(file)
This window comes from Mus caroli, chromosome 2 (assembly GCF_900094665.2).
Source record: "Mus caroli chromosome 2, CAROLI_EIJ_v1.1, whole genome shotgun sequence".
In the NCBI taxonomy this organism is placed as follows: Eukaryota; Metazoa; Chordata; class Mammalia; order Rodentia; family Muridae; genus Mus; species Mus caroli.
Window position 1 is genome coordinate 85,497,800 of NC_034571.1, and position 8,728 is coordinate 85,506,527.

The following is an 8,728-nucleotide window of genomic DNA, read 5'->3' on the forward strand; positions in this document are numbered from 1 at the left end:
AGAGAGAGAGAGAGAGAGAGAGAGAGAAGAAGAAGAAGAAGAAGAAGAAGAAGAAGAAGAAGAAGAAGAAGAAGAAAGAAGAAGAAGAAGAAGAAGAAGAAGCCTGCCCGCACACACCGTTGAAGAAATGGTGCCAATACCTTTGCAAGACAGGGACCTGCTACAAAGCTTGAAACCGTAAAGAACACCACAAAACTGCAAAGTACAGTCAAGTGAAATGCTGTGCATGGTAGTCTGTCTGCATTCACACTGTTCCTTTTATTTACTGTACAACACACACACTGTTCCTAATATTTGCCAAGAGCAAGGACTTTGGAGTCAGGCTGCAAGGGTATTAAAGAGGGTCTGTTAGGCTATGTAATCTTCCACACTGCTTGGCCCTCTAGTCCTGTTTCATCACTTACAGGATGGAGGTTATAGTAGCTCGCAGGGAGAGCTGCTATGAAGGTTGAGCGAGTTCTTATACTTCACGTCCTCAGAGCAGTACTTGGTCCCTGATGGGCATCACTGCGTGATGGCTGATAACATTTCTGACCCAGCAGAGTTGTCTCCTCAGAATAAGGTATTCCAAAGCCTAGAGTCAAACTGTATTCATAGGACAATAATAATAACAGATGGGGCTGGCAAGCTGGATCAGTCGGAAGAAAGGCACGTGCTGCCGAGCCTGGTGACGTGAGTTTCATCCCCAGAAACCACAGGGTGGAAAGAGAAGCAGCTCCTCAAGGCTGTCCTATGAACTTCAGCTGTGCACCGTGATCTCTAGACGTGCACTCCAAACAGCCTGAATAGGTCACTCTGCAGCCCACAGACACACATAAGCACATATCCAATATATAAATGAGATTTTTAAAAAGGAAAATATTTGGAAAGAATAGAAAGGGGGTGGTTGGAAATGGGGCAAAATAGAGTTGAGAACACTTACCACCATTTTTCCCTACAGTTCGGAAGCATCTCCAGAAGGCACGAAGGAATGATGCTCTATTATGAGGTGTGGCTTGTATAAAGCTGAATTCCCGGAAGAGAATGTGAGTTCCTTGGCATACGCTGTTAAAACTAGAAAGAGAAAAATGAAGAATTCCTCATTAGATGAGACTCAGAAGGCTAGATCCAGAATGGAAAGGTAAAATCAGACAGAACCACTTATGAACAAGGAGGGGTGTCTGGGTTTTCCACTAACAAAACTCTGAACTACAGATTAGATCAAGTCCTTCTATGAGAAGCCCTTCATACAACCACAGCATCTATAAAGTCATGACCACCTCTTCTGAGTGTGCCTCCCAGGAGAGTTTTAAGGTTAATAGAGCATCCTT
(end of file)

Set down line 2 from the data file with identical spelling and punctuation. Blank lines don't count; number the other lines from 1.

Source record: "Mus caroli chromosome 2, CAROLI_EIJ_v1.1, whole genome shotgun sequence".